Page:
Forbidden romance is a favorite of mine. I love the longing glances, the stolen moments, the angst. So what’s more forbidden than a gay Amish romance, right? I’ve never read an Amish romance before because I’m under the impression that they’re lacking in sexytimes, and they are written for people who don’t want to read sexytimes. But the description of this book says that it is not an inspirational/ Christian romance, and that it contains explicit sexual situations. Sold!
First, let me tell you a few things I learned about the Amish. Every community has its own rules; there is no single Amish doctrine to rule them all. Some groups are more modern than others. In this book, the settlement of Zebulon was created when members of another settlement wanted something even more restrictive. Zebulon doesn’t allow Rumspringa, doesn’t let them go into town to sell to the English, doesn’t even let them put bright orange triangles on the backs of their buggies to give them more visibility to cars. They can ride in cars in emergencies, but seat belts aren’t necessary, they place all faith in God’s protection.
As for their lifestyle… Amish men don’t have mustaches because it’s too militaristic, but married men grow beards. No elastic or rubber is permitted, no mirrors, either, and the Order dictates the precise width of their hat brims. They have church every other week, and when a man gets his own buggy, it’s time to find a wife.
Isaac is the eldest son in a large family. At eighteen, he’s given the opportunity to apprentice with David, a carpenter. David is twenty and under serious pressure to officially join the church. Isaac and David worked on a barn roof together once, and they stared at each other a little too long. When the story opens, Isaac is nervous about working with David, because Isaac has unnatural feelings.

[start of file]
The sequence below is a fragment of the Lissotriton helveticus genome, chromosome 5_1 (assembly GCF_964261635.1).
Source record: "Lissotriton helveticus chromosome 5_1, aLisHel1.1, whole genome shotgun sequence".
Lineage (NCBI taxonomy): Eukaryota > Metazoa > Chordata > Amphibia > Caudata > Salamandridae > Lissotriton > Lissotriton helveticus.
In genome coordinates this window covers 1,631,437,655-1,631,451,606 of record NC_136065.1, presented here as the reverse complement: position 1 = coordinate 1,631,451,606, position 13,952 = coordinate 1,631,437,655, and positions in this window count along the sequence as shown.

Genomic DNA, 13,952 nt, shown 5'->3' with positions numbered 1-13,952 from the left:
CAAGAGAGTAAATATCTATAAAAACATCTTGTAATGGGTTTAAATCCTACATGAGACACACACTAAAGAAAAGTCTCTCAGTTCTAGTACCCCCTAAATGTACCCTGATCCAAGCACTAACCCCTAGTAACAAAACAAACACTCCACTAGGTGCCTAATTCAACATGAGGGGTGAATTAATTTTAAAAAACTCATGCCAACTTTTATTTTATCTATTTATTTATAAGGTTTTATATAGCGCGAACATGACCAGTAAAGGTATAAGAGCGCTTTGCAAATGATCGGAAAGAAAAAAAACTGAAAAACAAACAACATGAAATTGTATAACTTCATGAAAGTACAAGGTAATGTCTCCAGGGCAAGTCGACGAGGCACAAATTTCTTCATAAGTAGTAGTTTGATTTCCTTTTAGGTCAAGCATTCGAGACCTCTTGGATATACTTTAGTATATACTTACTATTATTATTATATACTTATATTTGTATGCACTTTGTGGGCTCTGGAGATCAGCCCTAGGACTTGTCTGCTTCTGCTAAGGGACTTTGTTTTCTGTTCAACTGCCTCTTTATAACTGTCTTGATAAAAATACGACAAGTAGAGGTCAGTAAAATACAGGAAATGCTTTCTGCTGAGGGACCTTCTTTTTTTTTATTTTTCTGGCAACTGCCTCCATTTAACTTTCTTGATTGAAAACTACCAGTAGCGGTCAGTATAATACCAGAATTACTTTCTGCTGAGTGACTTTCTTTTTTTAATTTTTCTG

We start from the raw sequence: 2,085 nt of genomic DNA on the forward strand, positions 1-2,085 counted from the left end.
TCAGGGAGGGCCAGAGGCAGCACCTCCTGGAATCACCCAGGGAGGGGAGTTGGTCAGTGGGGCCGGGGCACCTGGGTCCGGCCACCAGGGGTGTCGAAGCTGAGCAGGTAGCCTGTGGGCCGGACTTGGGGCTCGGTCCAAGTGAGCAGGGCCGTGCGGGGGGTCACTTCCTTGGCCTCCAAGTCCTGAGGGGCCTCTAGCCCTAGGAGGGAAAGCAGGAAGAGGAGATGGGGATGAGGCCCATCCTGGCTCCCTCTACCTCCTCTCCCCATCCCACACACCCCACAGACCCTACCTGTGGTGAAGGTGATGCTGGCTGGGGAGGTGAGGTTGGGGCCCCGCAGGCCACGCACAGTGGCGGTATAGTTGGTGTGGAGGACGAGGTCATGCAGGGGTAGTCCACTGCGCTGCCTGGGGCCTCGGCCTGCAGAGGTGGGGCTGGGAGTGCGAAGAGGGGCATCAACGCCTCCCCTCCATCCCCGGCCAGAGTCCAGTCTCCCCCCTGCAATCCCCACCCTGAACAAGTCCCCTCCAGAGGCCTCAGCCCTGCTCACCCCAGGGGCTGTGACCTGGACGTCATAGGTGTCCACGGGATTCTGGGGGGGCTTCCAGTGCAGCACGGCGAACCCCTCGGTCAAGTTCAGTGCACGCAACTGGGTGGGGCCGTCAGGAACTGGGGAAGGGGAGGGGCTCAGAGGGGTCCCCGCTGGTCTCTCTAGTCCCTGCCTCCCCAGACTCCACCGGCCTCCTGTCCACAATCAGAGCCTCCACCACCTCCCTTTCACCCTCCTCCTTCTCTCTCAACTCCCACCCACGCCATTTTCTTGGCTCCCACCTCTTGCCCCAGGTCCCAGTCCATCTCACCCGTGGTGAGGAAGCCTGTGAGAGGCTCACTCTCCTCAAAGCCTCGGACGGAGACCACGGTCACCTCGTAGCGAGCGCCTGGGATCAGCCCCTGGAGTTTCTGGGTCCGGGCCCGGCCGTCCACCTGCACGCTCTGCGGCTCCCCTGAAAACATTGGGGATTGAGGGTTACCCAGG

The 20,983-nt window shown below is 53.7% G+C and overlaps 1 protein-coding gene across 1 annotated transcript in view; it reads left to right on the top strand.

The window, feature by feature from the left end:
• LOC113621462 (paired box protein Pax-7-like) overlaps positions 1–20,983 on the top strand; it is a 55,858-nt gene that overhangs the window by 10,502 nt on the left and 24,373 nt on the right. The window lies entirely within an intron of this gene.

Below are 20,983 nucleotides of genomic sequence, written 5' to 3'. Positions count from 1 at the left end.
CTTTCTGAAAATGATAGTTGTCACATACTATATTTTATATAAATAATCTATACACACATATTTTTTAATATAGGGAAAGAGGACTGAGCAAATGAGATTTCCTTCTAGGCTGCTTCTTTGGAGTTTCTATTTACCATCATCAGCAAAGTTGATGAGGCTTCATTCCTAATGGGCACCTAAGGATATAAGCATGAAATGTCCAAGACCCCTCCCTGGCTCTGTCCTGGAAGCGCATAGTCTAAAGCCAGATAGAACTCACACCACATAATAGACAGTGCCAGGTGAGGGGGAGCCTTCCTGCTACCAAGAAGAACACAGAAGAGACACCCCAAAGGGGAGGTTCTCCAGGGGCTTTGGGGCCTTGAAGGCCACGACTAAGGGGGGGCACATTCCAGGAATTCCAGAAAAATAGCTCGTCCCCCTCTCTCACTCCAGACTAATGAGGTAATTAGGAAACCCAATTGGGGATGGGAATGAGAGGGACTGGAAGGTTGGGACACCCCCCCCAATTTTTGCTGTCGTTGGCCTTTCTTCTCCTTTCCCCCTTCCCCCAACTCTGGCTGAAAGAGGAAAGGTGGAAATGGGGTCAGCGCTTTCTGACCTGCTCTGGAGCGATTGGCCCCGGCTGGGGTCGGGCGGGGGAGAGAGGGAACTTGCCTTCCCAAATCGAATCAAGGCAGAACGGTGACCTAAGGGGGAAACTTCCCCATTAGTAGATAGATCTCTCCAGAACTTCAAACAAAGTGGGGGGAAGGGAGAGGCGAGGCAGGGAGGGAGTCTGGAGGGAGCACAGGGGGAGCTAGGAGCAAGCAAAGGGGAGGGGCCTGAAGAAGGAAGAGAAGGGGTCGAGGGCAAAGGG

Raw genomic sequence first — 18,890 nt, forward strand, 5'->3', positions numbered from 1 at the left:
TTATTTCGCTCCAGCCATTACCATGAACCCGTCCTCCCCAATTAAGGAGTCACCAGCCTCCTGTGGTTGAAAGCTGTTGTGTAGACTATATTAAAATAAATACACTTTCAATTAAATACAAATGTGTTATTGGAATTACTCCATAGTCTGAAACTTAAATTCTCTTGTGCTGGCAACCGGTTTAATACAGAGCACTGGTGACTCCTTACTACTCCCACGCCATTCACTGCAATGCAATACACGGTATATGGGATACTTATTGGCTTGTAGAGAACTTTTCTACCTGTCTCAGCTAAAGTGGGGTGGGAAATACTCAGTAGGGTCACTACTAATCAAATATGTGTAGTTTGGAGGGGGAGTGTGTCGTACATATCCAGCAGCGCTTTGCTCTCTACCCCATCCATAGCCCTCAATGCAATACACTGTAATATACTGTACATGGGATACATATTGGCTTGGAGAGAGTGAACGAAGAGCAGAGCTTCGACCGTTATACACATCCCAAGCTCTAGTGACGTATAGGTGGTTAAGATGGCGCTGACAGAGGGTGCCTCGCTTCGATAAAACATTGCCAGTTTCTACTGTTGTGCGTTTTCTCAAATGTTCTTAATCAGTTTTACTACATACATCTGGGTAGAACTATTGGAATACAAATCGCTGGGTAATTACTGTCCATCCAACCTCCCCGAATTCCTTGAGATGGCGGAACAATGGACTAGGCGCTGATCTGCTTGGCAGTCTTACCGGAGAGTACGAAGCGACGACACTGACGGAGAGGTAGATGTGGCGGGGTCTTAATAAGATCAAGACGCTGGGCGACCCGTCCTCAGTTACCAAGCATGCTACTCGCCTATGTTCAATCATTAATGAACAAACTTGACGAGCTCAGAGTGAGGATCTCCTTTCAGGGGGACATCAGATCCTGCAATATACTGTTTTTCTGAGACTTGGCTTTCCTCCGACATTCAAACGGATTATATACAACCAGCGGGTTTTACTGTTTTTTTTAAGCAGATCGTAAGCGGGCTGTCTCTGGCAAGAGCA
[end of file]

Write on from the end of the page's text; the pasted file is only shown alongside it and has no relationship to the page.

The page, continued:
Isaac and David become friends while spending every day together in a barn assembling furniture. Isaac’s family has hinted that he should court David’s sister, and Isaac awkwardly fumbles for words around her when they cross paths, always searching for a quick escape. He rejects his father’s offer of a new buggy, claiming that they can’t afford one yet, when really he doesn’t want to drive a girl home from singing. No buggy equals no alone time with girls.
I loved watching the romance unfold. The story is told only from Isaac’s perspective. He has thoughts about David, but he always shuts them down quickly. He grasps any small crumb of attention from David, until one night when David reveals his own longing. Once they realize that they’re both into each other, it’s a quick leap into explicit territory. Isaac has only seen farm animals mate, and he wants David to mount him like a stallion. David confesses that he bought a dirty magazine at a gas station once. They have lots of privacy in a barn. And how do Amish men lubricate? With saddle grease. I kind of love the details. Maybe it’s too much information for some people, but it was all part of the Amish experience for me.
Both men feel guilty, of course. They’ve been raised in a certain religion to follow a narrow path, and they have trouble reconciling how they feel with words like fornication, sodomy, and sin. In fact, they both hope that when they join the church, they’ll instantly want to marry a woman. As their relationship continues, though, they give voice to doubt.
“If we go back to when Jesus was born, the world was completely different. It grew and changed in so many ways. But for us, it’s like everything stopped in the eighteen hundreds. Why? What changed that made all the inventions and advancements after that sinful and wrong? Why are we stuck in the past?”
This book doesn’t give them an easy out. There are consequences to leaving the settlement, and bigger consequences if you leave after officially joining the church. Isaac and David don’t hate being Amish, and they don’t want to leave. The author allows the characters to examine their futures regardless of their romance, and it’s illuminating and heartbreaking.
This is the first book in a trilogy, I think. It ends somewhat abruptly, but happily, and I’ll probably read the next books because everything about this one was done so well.
Click to purchase: Amazon
A Forbidden Rumspringa
by Keira Andrews
Release Date: September 3, 2014